Friday, March 15, 2013

Tough Guy Two

By Julie Rahm

Last week, I wrote about Sir Ernest Shackleton’s ill-fated 1914 Imperial Trans-Antarctic Expedition. Shackleton’s ship, Endurance, got stuck and crushed by the Antarctic ice. The expedition was marooned on the ice until they managed to land themselves on Elephant Island. There, Shackleton decided to “go for help”. Twenty-two members of the expedition remained on Elephant Island while Shackleton “set off” in a 20-foot lifeboat with five others to get help. Unfortunately, the nearest help was 800 miles away, across the open and very treacherous South Atlantic Ocean. As you recall, Shackleton chose five companions for the journey: Frank Worsley, Endurance's captain, who was an excellent navigator; Tom Crean, who had "begged to go"; two strong sailors in John Vincent and Timothy McCarthy; and finally the ship’s carpenter McNish.
For fifteen days, the six explorers sailed the lifeboat through the waters of the southern ocean, at the mercy of the stormy seas, in constant peril of capsizing. On May 8th, thanks to Captain Worsley’s navigational skills, the cliffs of South Georgia Island came into sight. But, hurricane-force winds prevented any landing. The lifeboat party was forced to ride out the storm offshore, in constant danger of being dashed against the rocks. On the following day, they were finally able to land on the unoccupied southern shore. But, help was on the other side of the island! Rather than facing the sea again, to reach the whaling stations on the northern coast, Shackleton decided to attempt a land crossing of the island. Although it is likely that Norwegian whalers had previously crossed at other points on skis, no one had attempted this particular route before. Leaving McNish, Vincent and McCarthy at the landing point on South Georgia, Shackleton traveled 32 miles in 36 hours with Worsley and Crean over mountainous terrain. They reached the whaling station at Stromness on May 20th. (Of note, the next successful crossing on foot of South Georgia Island was in October 1955, by the British explorer Duncan Carse. He traveled much of the same route as Shackleton's party. In tribute to Shackleton’s achievement, he wrote: "I do not know how they did it, except that they had to; three men of the heroic age of Antarctic exploration with 50 feet of rope between them and a carpenter's adze".)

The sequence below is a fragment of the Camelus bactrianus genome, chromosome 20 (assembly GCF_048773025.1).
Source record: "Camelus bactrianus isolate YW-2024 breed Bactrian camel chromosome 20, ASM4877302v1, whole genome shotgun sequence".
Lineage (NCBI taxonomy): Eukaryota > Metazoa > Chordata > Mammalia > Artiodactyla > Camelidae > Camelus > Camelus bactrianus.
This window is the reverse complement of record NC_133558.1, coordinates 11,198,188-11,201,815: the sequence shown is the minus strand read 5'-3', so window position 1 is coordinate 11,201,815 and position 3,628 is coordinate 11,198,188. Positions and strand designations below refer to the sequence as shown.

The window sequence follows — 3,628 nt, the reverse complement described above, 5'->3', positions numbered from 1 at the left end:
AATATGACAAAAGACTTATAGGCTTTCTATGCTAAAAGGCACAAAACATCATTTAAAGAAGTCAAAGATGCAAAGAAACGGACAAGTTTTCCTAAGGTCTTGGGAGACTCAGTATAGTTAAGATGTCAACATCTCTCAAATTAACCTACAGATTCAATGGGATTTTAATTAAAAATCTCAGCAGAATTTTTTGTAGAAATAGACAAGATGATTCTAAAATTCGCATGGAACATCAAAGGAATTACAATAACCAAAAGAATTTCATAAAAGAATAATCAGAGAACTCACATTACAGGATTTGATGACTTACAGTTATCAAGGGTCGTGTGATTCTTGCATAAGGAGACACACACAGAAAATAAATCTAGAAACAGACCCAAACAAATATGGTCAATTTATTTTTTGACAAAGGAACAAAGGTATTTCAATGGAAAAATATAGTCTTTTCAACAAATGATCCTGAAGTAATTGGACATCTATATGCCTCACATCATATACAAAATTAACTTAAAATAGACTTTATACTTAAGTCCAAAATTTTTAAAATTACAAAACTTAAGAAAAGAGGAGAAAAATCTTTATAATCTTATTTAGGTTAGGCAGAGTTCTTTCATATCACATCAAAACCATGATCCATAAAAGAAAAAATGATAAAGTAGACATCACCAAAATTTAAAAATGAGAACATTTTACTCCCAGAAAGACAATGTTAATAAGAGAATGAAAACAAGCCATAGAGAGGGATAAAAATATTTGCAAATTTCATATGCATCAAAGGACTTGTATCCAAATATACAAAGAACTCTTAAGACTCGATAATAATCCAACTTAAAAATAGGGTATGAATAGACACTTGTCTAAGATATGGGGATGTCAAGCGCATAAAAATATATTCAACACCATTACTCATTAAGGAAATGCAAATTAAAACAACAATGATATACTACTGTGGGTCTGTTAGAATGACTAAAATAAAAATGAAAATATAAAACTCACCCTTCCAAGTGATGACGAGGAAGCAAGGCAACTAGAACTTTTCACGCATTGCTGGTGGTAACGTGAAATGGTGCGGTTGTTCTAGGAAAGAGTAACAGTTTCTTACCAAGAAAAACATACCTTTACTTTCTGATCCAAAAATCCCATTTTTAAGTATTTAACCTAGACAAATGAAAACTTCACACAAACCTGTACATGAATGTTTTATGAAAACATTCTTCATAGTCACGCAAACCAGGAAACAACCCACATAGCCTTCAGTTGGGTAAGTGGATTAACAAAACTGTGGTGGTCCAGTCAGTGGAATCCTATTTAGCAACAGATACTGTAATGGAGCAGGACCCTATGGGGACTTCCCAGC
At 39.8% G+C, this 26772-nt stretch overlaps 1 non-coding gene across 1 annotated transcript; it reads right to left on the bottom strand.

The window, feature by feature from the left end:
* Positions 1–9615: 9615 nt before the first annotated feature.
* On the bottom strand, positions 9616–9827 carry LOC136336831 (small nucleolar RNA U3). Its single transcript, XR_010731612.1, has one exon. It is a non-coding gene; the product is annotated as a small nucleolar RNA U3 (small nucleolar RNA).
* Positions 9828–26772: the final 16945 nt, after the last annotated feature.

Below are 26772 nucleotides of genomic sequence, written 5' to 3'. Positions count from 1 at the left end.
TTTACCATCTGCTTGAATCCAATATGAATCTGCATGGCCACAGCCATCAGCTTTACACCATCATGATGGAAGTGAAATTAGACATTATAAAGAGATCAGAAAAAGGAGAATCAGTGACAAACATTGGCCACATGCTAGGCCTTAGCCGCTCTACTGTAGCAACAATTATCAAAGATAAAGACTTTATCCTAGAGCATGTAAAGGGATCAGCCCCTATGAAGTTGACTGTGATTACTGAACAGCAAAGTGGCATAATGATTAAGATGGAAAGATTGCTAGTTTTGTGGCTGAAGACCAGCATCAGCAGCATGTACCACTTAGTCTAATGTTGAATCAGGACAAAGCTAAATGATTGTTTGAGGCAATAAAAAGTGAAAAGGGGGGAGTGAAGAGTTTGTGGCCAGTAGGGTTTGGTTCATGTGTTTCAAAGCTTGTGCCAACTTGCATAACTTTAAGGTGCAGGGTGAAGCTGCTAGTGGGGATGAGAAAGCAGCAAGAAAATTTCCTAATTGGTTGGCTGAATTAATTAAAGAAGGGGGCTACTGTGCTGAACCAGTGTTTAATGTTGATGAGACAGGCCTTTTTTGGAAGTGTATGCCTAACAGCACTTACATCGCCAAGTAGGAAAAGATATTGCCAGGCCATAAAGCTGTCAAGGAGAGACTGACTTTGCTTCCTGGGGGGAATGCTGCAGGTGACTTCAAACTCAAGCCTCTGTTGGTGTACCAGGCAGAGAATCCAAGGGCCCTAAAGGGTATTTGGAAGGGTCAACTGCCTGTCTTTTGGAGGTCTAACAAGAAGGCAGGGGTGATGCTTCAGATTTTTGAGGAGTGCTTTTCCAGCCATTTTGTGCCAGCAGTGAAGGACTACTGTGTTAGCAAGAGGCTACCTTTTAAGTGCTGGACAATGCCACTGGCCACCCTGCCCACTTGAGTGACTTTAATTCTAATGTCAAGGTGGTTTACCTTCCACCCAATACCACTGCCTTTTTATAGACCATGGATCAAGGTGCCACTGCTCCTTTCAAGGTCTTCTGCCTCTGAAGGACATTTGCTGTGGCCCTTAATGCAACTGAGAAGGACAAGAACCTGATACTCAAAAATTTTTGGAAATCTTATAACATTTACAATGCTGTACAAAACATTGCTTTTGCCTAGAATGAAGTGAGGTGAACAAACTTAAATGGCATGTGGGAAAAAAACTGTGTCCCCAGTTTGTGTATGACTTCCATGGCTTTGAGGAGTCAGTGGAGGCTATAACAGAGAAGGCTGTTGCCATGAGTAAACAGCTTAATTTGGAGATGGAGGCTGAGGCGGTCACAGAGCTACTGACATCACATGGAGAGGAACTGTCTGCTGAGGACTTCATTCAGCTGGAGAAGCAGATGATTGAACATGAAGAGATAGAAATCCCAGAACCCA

Shackleton immediately sent a boat to pick up the remaining three men from the other side of South Georgia while he organized the rescue of his 22 men still marooned on Elephant Island. His first three attempts at rescue were foiled when sea ice blocked the approaches to the island. Resourcefully, he appealed to the government of Chile. Chile offered the use of a small seagoing tug from its navy. With the Chilean tug, rescue finally reached the remaining men on Elephant Island on August 30th. The men had been isolated there for four and a half months! Shackleton’s expedition is one of the greatest survival adventures in history. His mental toughness set the example for all people!
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